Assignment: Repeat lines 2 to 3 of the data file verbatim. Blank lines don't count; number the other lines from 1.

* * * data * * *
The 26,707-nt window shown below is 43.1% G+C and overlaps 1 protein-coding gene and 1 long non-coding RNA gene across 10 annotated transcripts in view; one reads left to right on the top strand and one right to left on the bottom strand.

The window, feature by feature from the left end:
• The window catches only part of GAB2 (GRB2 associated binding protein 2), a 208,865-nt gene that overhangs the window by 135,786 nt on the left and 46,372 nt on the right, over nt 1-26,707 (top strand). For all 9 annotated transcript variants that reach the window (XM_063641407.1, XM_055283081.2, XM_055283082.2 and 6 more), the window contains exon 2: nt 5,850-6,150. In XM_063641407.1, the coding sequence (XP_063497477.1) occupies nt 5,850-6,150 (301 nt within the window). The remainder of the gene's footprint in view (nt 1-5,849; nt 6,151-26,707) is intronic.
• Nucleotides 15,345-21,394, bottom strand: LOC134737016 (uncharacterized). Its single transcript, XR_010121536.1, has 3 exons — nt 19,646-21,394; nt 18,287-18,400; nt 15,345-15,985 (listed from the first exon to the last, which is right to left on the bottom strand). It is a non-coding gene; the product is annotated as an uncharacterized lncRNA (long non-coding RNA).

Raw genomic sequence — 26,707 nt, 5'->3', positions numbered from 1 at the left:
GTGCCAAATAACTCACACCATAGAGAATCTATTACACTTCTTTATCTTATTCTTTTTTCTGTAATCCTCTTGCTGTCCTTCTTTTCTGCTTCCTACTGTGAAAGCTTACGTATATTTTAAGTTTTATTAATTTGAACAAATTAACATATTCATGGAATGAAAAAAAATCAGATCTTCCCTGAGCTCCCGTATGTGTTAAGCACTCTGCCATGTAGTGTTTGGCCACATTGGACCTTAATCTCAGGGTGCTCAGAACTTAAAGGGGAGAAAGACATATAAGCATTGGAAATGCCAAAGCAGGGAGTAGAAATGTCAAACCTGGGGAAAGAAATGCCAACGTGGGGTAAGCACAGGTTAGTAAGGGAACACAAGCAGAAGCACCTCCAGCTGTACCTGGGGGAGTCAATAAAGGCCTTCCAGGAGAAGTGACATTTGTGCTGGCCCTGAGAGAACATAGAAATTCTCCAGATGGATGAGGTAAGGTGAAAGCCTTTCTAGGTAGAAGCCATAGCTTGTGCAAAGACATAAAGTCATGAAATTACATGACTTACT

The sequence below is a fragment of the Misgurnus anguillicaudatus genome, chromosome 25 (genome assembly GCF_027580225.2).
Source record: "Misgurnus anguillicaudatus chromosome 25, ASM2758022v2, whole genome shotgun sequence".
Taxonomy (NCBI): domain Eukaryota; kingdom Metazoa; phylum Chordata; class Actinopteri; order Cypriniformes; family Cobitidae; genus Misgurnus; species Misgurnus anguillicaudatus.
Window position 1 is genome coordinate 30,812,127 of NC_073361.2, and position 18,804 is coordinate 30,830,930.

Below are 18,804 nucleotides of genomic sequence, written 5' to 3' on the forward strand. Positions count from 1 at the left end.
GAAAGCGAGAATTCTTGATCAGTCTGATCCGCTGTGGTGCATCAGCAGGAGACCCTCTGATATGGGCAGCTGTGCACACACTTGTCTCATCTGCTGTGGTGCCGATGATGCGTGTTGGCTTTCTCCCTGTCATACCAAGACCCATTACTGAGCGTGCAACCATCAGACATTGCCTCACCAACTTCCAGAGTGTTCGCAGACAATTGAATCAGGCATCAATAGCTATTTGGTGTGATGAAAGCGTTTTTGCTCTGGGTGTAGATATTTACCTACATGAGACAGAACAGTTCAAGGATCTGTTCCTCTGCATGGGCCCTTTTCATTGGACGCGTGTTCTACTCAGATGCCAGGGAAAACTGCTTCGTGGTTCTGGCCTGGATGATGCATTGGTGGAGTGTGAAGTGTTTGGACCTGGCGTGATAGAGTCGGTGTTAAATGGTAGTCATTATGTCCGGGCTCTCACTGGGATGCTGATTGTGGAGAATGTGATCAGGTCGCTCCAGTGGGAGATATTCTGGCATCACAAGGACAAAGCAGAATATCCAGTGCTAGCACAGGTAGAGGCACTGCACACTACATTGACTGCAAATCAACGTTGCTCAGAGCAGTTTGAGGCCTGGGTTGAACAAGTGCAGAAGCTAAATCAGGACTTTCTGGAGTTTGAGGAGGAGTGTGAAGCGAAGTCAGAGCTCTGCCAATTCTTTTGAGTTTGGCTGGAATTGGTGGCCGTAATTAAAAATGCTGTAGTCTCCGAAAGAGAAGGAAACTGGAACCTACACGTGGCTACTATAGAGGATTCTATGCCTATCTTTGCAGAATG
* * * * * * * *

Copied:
The window, feature by feature from the left end:
• The window catches only part of GAB2 (GRB2 associated binding protein 2), a 208,865-nt gene that overhangs the window by 135,786 nt on the left and 46,372 nt on the right, over nt 1-26,707 (top strand). For all 9 annotated transcript variants that reach the window (XM_063641407.1, XM_055283081.2, XM_055283082.2 and 6 more), the window contains exon 2: nt 5,850-6,150. In XM_063641407.1, the coding sequence (XP_063497477.1) occupies nt 5,850-6,150 (301 nt within the window). The remainder of the gene's footprint in view (nt 1-5,849; nt 6,151-26,707) is intronic.